Do you find yourself using different techniques for yourself vs your clients? To ensure you stay organised and on the right track to success, our in-house technical team have created the ultimate SEO checklist. These are the basic processes and checks to make sure you and your client’s sites are in shape.

It won’t be possible to fix absolutely everything at once but by working through the list and identifying any issues you can see where your biggest opportunities for improvement are.

In this article, we will cover the following:

  • SEO tools

  • Basic SEO set-up checks

  • Technical SEO checks

  • Content checks

  • Off-site content & link building checks

Essential SEO tools

Before we delve into the different checks you’ll need to perform; first, we’ll share our favourite SEO tools that we think you should implement into your strategy.

There are plenty of SEO tools out there to choose from, to help you with reporting, analysis, competitor research and more. We haven’t got space in this blog to list them all, and everyone will have their own preferences – but here are our essential SEO tools from the technical team themselves.

Google Analytics

Google Analytics can give you so much insight into what your users are doing on your website and where they are coming from.

For SEO purposes, we want to focus on the Organic Traffic in Google Analytics.

Google Search Console

Google Search Console is important for SEO and can help to get the basics set up right – more on this in the next section.

Google Search Console allows you to see your website through Google’s crawlers’ eyes; find and fix issues and alert Google as you add new content to your site.

Yoast SEO

Yoast SEO is the most commonly used plugin for SEO.

Unfortunately this won’t be accessible for everyone but if you’ve got a WordPress site or another CMS that supports Yoast, this plugin is highly recommended!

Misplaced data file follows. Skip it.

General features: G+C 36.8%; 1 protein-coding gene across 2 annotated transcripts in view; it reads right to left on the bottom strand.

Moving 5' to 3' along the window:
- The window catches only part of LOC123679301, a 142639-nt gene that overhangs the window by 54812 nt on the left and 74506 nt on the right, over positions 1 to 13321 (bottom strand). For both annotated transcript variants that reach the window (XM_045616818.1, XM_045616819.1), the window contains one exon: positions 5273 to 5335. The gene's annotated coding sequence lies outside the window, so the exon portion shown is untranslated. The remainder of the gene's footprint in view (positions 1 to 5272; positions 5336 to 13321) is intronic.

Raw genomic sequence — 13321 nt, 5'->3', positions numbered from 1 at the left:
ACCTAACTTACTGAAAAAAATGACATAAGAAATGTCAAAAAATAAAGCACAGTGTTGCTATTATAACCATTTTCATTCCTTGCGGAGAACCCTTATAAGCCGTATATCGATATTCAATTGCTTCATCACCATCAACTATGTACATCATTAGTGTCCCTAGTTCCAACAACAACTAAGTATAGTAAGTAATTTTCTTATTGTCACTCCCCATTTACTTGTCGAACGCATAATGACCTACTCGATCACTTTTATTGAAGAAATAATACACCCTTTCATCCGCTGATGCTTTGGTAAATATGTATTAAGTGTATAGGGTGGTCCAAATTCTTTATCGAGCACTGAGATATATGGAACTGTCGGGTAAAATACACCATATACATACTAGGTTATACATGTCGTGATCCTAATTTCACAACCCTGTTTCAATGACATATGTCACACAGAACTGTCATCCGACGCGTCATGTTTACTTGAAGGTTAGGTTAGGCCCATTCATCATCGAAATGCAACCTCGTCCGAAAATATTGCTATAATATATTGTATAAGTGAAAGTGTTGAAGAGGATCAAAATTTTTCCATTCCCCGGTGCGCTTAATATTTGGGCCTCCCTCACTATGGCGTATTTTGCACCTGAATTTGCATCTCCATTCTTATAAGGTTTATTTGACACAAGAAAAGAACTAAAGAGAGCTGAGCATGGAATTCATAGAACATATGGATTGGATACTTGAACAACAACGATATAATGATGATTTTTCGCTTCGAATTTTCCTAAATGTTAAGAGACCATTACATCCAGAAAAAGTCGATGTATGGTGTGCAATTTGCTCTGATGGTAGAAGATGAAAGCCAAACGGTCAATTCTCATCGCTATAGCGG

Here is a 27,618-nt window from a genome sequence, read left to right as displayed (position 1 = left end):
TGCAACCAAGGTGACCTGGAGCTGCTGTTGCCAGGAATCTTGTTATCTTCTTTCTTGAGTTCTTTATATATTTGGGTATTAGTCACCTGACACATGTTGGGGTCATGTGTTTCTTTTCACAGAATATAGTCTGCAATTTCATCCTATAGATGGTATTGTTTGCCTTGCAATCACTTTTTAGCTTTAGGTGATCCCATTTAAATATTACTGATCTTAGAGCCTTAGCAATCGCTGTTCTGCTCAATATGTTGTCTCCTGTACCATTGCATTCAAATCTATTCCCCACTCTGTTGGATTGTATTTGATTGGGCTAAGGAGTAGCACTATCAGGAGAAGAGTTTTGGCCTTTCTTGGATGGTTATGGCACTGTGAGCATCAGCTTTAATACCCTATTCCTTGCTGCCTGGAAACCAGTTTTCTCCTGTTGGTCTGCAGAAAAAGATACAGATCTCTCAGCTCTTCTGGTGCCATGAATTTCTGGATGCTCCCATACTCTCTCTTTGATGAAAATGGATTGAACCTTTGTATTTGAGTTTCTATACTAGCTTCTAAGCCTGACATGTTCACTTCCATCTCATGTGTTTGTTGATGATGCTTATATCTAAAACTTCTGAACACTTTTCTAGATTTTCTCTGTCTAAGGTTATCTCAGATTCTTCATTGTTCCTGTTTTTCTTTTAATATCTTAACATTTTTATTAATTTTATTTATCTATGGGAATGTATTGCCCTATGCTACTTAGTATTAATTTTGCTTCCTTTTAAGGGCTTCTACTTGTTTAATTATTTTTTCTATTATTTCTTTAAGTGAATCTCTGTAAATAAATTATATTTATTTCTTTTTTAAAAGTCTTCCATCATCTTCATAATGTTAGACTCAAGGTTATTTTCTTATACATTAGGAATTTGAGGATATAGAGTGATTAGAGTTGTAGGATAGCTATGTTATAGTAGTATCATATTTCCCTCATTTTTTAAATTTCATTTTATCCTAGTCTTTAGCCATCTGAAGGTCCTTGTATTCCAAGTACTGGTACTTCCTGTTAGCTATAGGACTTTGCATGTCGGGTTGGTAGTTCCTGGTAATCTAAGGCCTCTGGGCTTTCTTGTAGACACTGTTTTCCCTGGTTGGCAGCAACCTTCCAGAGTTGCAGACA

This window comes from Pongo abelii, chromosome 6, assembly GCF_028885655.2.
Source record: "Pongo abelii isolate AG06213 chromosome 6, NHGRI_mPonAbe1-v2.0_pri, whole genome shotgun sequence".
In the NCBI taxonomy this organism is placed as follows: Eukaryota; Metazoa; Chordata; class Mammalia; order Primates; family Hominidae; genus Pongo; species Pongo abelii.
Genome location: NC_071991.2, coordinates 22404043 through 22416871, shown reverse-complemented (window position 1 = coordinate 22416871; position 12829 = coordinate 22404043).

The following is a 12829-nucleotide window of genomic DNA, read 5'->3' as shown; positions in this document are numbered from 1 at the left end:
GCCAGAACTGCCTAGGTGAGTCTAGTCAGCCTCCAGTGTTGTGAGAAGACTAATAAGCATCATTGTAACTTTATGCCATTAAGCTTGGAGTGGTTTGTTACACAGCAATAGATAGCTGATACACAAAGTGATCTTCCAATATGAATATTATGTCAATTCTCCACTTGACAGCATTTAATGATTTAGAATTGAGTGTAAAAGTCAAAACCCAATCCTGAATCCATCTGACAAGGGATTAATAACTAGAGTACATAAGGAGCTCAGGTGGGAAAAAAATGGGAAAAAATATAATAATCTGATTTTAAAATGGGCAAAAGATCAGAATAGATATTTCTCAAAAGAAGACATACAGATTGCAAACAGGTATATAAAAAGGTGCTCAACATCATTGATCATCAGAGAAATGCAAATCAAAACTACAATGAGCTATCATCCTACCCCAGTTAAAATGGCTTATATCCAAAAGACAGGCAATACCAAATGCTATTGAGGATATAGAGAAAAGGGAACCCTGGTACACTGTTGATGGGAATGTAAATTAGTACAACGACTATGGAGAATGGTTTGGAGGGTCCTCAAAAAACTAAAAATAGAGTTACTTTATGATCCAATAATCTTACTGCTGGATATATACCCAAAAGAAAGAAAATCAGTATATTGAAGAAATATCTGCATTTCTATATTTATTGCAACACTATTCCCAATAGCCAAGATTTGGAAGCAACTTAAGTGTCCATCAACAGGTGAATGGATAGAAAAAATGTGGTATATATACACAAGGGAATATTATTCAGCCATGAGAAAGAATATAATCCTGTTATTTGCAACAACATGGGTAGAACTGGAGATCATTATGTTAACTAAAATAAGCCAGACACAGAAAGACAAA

Screaming Frog

Screaming Frog is an industry favourite amongst SEO professionals.

It’s very handy for full site crawls and can be used to identify technical issues on your site.

SEMRush

SEMRush has all-round marketing capabilities but it is most useful in the SEO world for keyword research and competitor analysis.

Ahrefs

Ahrefs is a great tool for link building.

Using this, you can benchmark yourself against your competitors and identify opportunities to build more links.

Basic SEO set-up checks

Set up and install Google Analytics

First, you’ll need to set up a Google Analytics account for your business; this can then be attached to your site by a tag.

Set up Google Search Console

Next, set up a Google Search Console account for your site and link this to your Google Analytics account. This will allow you to see Search Console data in Analytics.

Install Yoast SEO

If you’re using a CMS that has a Yoast plugin, we recommend installing this.

It can help you with optimising your meta data, excluding groups of pages from being indexed and making sure all your other basic SEO settings are in place.

Create & submit your sitemap  

A sitemap is required for every site to direct search engine crawlers around your site, through your links, to make sure every page is crawlable and indexable.

A sitemap normally sits on yourdomain.com/sitemap.xml

You should submit this to Google in Google Search Console to make sure the crawlers can find it.

Create a Robots.txt file

The robots.txt file is used to tell search engine crawlers what they can and can’t access on your site.

A robots.txt file normally sits on yourdomain.com/robots.txt

Technical SEO checks

A solid technical SEO set-up lays the foundations for strong SEO performance.

Although the on-page content and links to your site are very important; ultimately, if you don’t have your technical set-up correct, they won’t make a difference, as Google won’t be able to access your site.

So, we start our site checks with the technical basics.

Crawling & indexing

Check for crawl errors